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Why Multilevel Selection Matters

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  • Alexander Field

Abstract

In spite of its checkered intellectual history, and in spite of the myriad proposals of alternative models that claim to account for the broad range of human behavior and to dispense with the need for selection above the organism level, a multilevel selection framework remains the only coherent means of accounting for the persistence and spread of behavioral inclinations which, at least upon first appearance at low frequency, would have been biologically altruistic. This argument is advanced on three tracks: through a review of experimental and observational evidence inconsistent with a narrow version of rational choice theory, through a critique of models or explanations purporting to account for prosocial behavior through other means, and via elaboration of the mechanisms, plausibility, and intellectual history of group selection.

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Bibliographic Info

Paper provided by Philipps University Marburg, Department of Geography in its series Papers on Economics and Evolution with number 2004-19.

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Length: 31 pages
Date of creation: Dec 2004
Date of revision:
Handle: RePEc:esi:evopap:2004-19

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References

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  1. Roth, Alvin E. & Vesna Prasnikar & Masahiro Okuno-Fujiwara & Shmuel Zamir, 1991. "Bargaining and Market Behavior in Jerusalem, Ljubljana, Pittsburgh, and Tokyo: An Experimental Study," American Economic Review, American Economic Association, vol. 81(5), pages 1068-95, December.
  2. Becker, Gary S, 1976. "Altruism, Egoism, and Genetic Fitness: Economics and Sociobiology," Journal of Economic Literature, American Economic Association, vol. 14(3), pages 817-26, September.
  3. Greif, Avner, 1989. "Reputation and Coalitions in Medieval Trade: Evidence on the Maghribi Traders," The Journal of Economic History, Cambridge University Press, vol. 49(04), pages 857-882, December.
  4. Samuelson, Paul A, 1993. "Altruism as a Problem Involving Group versus Individual Selection in Economics and Biology," American Economic Review, American Economic Association, vol. 83(2), pages 143-48, May.
  5. Ken Binmore, 1994. "Game Theory and the Social Contract, Volume 1: Playing Fair," MIT Press Books, The MIT Press, edition 1, volume 1, number 0262023636, December.
  6. Henrich, Joseph, 2004. "Reply," Journal of Economic Behavior & Organization, Elsevier, vol. 53(1), pages 127-143, January.
  7. Henrich, Joseph & Boyd, Robert & Bowles, Samuel & Camerer, Colin & Fehr, Ernst & Gintis, Herbert (ed.), 2004. "Foundations of Human Sociality: Economic Experiments and Ethnographic Evidence from Fifteen Small-Scale Societies," OUP Catalogue, Oxford University Press, number 9780199262052, Octomber.
  8. Ernst Fehr & Urs Fischbacher & Michael Kosfeld, 2005. "Neuroeconomic Foundations of Trust and Social Preferences: Initial Evidence," American Economic Review, American Economic Association, vol. 95(2), pages 346-351, May.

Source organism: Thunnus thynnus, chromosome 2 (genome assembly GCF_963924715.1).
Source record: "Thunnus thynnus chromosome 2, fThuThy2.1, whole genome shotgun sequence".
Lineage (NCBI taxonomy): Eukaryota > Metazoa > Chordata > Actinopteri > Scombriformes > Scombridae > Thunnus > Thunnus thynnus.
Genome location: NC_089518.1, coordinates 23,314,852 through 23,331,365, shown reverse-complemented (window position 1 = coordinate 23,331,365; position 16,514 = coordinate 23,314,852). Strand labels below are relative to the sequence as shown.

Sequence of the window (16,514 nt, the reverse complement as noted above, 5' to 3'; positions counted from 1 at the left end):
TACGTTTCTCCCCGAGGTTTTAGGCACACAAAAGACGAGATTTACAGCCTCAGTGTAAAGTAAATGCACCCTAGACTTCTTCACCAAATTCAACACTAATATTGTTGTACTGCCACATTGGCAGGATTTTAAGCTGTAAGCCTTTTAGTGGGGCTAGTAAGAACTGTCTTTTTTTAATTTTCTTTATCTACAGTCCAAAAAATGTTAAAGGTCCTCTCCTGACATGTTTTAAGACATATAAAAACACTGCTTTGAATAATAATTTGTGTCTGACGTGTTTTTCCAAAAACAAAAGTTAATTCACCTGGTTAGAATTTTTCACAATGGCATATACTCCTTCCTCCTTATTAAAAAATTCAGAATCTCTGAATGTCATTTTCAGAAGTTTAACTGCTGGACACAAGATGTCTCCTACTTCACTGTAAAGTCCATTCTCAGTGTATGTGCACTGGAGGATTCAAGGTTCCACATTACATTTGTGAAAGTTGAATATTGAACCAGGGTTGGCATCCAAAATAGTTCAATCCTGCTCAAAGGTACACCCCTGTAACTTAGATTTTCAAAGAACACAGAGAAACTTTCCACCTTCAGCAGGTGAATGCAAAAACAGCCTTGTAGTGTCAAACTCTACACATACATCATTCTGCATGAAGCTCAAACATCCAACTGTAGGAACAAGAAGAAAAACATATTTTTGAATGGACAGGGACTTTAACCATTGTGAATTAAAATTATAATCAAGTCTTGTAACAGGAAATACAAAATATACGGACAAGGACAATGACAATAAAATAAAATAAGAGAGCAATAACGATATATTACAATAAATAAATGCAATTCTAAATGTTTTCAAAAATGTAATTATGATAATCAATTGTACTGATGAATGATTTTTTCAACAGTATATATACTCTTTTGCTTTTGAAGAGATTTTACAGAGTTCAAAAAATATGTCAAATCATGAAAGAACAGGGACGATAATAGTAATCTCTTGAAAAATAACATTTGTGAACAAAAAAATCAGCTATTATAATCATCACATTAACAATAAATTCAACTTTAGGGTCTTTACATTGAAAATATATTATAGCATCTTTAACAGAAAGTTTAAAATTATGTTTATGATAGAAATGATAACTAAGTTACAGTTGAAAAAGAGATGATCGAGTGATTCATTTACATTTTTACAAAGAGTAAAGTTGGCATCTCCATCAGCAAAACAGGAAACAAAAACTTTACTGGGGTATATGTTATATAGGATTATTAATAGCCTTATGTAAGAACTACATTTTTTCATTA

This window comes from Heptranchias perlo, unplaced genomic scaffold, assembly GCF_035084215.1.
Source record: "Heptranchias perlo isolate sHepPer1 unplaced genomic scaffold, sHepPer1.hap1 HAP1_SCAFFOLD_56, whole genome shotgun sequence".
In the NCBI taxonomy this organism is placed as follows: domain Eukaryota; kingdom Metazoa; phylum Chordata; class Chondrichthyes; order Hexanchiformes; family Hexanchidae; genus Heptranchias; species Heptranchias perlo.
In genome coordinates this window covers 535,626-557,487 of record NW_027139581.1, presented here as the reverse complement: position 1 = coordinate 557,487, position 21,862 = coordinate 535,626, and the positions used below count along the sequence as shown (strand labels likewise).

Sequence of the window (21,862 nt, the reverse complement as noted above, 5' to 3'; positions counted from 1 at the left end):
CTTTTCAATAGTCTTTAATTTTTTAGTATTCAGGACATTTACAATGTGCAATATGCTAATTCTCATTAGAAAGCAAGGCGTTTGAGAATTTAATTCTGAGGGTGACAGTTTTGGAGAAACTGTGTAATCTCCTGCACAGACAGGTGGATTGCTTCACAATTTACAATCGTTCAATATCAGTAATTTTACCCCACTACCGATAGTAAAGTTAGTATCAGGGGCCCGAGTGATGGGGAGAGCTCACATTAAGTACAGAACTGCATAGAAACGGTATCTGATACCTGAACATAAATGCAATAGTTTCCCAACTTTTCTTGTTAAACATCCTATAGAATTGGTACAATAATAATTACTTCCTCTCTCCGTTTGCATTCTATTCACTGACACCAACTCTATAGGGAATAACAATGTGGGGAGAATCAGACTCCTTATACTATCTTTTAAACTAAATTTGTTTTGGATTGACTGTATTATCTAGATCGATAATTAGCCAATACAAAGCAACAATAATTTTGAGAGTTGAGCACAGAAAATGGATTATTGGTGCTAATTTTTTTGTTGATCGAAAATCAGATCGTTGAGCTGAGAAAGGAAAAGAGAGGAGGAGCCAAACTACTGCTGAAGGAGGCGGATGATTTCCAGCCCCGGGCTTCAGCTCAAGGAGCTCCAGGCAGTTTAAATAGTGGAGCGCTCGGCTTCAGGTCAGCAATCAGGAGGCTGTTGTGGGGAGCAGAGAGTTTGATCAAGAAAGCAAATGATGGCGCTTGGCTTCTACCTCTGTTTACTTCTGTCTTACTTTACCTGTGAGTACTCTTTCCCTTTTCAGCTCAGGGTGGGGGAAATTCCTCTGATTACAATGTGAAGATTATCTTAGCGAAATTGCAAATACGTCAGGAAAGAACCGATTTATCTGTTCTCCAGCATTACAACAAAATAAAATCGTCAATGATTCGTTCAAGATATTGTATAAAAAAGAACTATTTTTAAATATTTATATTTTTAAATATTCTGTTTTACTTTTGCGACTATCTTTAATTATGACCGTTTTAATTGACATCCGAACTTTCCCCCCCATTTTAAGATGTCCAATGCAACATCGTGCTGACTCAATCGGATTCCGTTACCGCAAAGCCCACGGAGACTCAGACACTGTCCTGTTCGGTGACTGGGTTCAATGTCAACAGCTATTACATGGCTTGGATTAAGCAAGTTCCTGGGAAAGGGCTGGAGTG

9. Field, Alexander James, 1981. "The problem with neoclassical institutional economics: A critique with special reference to the North/Thomas model of pre-1500 Europe," Explorations in Economic History, Elsevier, vol. 18(2), pages 174-198, April.
  10. Herbert Gintis, 2000. "Strong Reciprocity and Human Sociality," UMASS Amherst Economics Working Papers 2000-02, University of Massachusetts Amherst, Department of Economics.
  11. Hirshleifer, J, 1978. "Competition, Cooperation, and Conflict in Economics and Biology," American Economic Review, American Economic Association, vol. 68(2), pages 238-43, May.
  12. Field, Alexander James, 1991. "Do legal systems matter?," Explorations in Economic History, Elsevier, vol. 28(1), pages 1-35, January.
  13. Field, Alexander James, 1984. "Microeconomics, Norms, and Rationality," Economic Development and Cultural Change, University of Chicago Press, vol. 32(4), pages 683-711, July.
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Cited by:
  1. John Hartwick, 2007. "Encephalization and Division of Labor by Early Humans," Working Papers 1161, Queen's University, Department of Economics.
  2. Janet Landa, 2008. "The bioeconomics of homogeneous middleman groups as adaptive units: Theory and empirical evidence viewed from a group selection framework," Journal of Bioeconomics, Springer, vol. 10(3), pages 259-278, December.
  3. Alexander Field, 2014. "Prosociality and the military," Journal of Bioeconomics, Springer, vol. 16(2), pages 129-154, July.
  4. Janet Landa, 2009. "Homogeneous middleman groups as superorganisms, endogamous ethnic groups, and trust networks: Reply to comments on Janet Landa’s target article, ‘The bioeconomics of homogeneous middleman groups a," Journal of Bioeconomics, Springer, vol. 11(2), pages 191-199, August.
  5. David Wilson, 2009. "Convergent cultural evolution and multilevel selection: Reply to comments on Janet Landa’s ‘The bioeconomics of homogenous middleman groups as adaptive units: Theory and empirical evidence viewed ," Journal of Bioeconomics, Springer, vol. 11(2), pages 185-190, August.
  6. Alexander Field, 2008. "Biological and cultural group selection: Comments on Janet Landa’s paper," Journal of Bioeconomics, Springer, vol. 10(3), pages 287-290, December.
  7. van den Bergh, Jeroen C.J.M. & Gowdy, John M., 2009. "A group selection perspective on economic behavior, institutions and organizations," Journal of Economic Behavior & Organization, Elsevier, vol. 72(1), pages 1-20, October.
  8. Alexander J. Field, 2014. "Schelling, von Neumann, and the Event that Didn’t Occur," Games, MDPI, Open Access Journal, vol. 5(1), pages 53-89, February.

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